What are you reading? – 23 May 2019

A weekly look over the shoulders of our scholar-reviewers

May 23, 2019
Open books

Nigel Rodenhurst, specialist support lecturer at Aberystwyth University, is reading Kazuo Ishiguro’s A Pale View of Hills (Faber, 1982). “A stunning first novel and, in light of Ishiguro’s many successes, I suspect unjustly overlooked. It is dark, stilted and perfectly captures the underlying numbness of grief and shock. The story revolves around Keiko, a middle-aged Japanese woman traumatised by her daughter’s suicide in England. This inevitably leads to her recalling her traumatic past in Japan and, as important, the story of another woman who planned to take her own daughter to America for a ‘better life’. The negativity of the novel is perfectly summed up when Keiko describes such a dream as ‘rather idealistic’. Besides historical truths and explorations of mixed racial and cultural identities, the presence of male characters in this novel only as peripheral figures is an example to many of Ishiguro’s prizewinning contemporaries who make no effort to replace derivative, male-perspective narratives with more imaginative fiction.”

Lincoln Allison, emeritus professor of politics at the University of Warwick, is reading Mark Haddon’s The Curious Incident of the Dog in the Night-Time (Vintage, 2004). “So, at last, on a library exit-grab, I read the book everybody was reading in 2004. Curious is about a boy with autism who understands mathematical and scientific theories much better than anything else and prefers other creatures to Homo sapiens. His parents are neither well off nor particularly capable and his condition has obviously played a part in their estrangement. Wikipedia lists the book as a ‘mystery’, but this is entirely misleading, not least because the perpetrator of the dog ‘murder’ is discovered relatively quickly. It is a philosophic essay in the form of a novel, about the relationship between logical truth and what we might call ‘normal’ or, perhaps, ‘social’ truth. And it works well at both levels, because I did care what happened to Christopher but also found the philosophy reasonably challenging.”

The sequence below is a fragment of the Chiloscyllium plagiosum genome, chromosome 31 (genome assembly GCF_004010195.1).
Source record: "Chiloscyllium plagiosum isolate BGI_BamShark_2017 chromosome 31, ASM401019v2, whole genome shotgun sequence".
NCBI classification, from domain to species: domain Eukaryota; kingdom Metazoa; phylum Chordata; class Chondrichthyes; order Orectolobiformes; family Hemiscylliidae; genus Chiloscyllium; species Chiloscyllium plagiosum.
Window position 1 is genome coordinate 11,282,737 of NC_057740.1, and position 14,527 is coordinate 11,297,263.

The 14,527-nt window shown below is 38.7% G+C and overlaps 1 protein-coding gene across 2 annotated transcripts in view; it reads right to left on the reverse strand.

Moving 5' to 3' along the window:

R. C. Richardson, emeritus professor of history at the University of Winchester, is reading D.C. Coleman’s History and the Economic Past: An Account of the Rise and Decline of Economic History in Britain (Clarendon Press, 1987). “Though this is a short book, its coverage extends back to Adam Smith and others in the Enlightenment and takes in the increasing surge of books on the subject in the 19th century directly inspired by the Industrial Revolution. The book’s subtitle emphasises how the topic, like others, has been subject to the vagaries of changing academic fashions. The heady days of expansion, measured by university specialists in the field, publication output and student enrolment, were in the economically conducive 1970s. Since then, it has been a very different story, with nervous defensiveness about contraction often taking the place of earlier strident optimism. Coleman (1920-95) was a Cambridge professor – some might question the frequency with which he directs the spotlight on his own university.”

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